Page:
AFT MAST CUTTER/KETCH TRIMARAN|
SAIL POWER CALCULATOR
FOR INFORMATION ONLY, Utilizing in part programming by Mikko Brummer -- http://www.wb-sails.fi/
The program was modified specific to the Windwalker Trimaran, and I do not recommend its use after having been dismasted by a 3/8" back stay failure due to exceptionally high loading as the backstay angle is too shallow. However, until the dismasting it sailed well.
This Java application calculates the sail areas, forces and moments for an aft mast cutter/ketch configurated trimaran when given the rig measurements and wind conditions. It is used to predict the tri's performance in a simplified manner as represented in an aerodynamic module of a VPP (Velocity Prediction Program).
In the Aft Mast Configuration all sails are staysails, the mast being raked forward approximately 10 degrees from vertical, stepped above the rear main beam, and hinged for ease of mast laydown for clearance under bridges and other low overhead.
THEORY AND BACKGROUND INFO
The sail force coefficients used by this calculator are based on Personal VPP, a velocity prediction program written by Mikko Brummer in 1992.
Sail areas are calculated from the basic rig measurements Luff, Leech and Foot. The foot height above deck FAD is needed for the calculation of the heeling moment and for sail endplate calculations. The righting moment is calculated from the bouyancy of the ama at waterline times the distance between centerlines of ama and main hull.
Wind is apparent, not true
All the wind values are apparent wind, not true wind. VPPs usually base their data on true wind values, but since boatspeed is unknown, and sails work on apparent wind, this calculator has to rely on apparent wind.
Sail Drive and Heel
The sail drive is the actual force that is thrusting the boat forward. Drive is in the direction of the motion of the boat - it differs from the direction of the centerline of the boat by the amount of leeway, since a sailboat is always more or less "slipping sideways". Apparent wind angle is measured to the centerline of the boat.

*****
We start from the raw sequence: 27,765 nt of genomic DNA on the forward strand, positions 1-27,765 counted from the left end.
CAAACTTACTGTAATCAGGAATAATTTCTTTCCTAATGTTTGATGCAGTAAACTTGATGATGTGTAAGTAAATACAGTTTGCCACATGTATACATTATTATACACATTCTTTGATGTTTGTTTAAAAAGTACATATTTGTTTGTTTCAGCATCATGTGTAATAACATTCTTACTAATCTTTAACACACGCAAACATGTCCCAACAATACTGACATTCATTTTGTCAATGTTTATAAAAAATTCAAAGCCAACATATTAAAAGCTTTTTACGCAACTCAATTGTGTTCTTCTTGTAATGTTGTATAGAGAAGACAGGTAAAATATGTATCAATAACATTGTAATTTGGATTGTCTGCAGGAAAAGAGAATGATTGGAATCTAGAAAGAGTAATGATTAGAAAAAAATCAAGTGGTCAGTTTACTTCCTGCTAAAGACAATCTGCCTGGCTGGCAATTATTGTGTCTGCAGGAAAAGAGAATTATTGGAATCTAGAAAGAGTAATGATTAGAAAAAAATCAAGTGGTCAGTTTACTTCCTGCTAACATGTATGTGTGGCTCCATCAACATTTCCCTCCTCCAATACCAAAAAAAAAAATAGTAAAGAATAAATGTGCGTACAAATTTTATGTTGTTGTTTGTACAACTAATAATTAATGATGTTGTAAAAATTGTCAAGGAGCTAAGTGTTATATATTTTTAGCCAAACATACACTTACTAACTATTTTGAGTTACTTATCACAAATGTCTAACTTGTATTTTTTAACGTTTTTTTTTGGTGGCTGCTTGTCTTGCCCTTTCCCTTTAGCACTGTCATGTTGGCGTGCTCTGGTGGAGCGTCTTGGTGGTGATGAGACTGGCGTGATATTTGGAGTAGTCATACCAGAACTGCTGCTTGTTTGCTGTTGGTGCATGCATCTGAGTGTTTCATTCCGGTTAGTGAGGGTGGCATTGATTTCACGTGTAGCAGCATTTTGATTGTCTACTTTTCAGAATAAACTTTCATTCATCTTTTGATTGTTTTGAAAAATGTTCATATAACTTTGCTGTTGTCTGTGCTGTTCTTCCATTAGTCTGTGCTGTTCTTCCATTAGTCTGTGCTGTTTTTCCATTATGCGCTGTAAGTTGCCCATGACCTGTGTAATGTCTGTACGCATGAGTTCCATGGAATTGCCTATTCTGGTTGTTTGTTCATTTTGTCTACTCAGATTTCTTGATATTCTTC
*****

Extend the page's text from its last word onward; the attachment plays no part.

The heeling force (Sail Heel) is, like the name suggests, the force that is heeling the boat over. It is perpendicular to the centerline of the boat and the mast. The heeling force acts at the height of the center of effort, given in the additional data as percentage of the rig height.
Heel angle and heeling moment
This Calculator calculates the heeling moment about the mast foot (base I), and this heeling moment is not directly comparable to the righting moment (RMC). Without knowledge of the bouyancy of the main hull and ama, we cannot calculate the true heeling moment.
However, given the RMC, this calculator can estimate the heel angle at a given wind. For this purpose, the calculated heeling moment is increased by 35%. Since sail forces depend on the boat heel, we must usually "iterate" to to get the given (input) heel and the estimated heel to match. Run the Calculator once, change the given heel to match the estimated one, and re-run by pressing Update. When the two heel figures are the same, the results are presumed accurate.
Aft Mast Calculator and IMS sail forces
The coefficients used in this calculator are more complete than those used by the IMS-rule in three respects:
Aft Mast Calculator's approach differs from that of the IMS. While IMS estimates the individual sail force coefficients separately, and then puts them together using a blanketing factor, this calculator looks at the total sailplan as one, not attempting to discern the forces of the individual sails.
- the drive available is a function of leeway - important in close hauled conditions
- sail forces are corrected for rig aspect ratio
- the genoa overlap factor is more realistic than the blanketing factor of IMS
When trying to pinch a boat, the leeway increases rapidly, decreasing the apparent wind angle (as measured to the centerline of the boat). Sail drive is lost at a steeper rate. Aft Mast Calculator allows for leeway in a simplified manner, since there is no boat data from which to estrapolate data .
The rig aspect ratio affects the pointing ability of the boat. A taller rig produces more drive at a given wind angle and for the same sail area than a lower one. There is a catch with high aspect ratio - heeling moment goes up - this puts a practical limit to the tallness of the rigs we use on contemporary cruising trimarans. Low aspect ratio also performs better off wind, which is generally the nature of world cruising in the trade winds.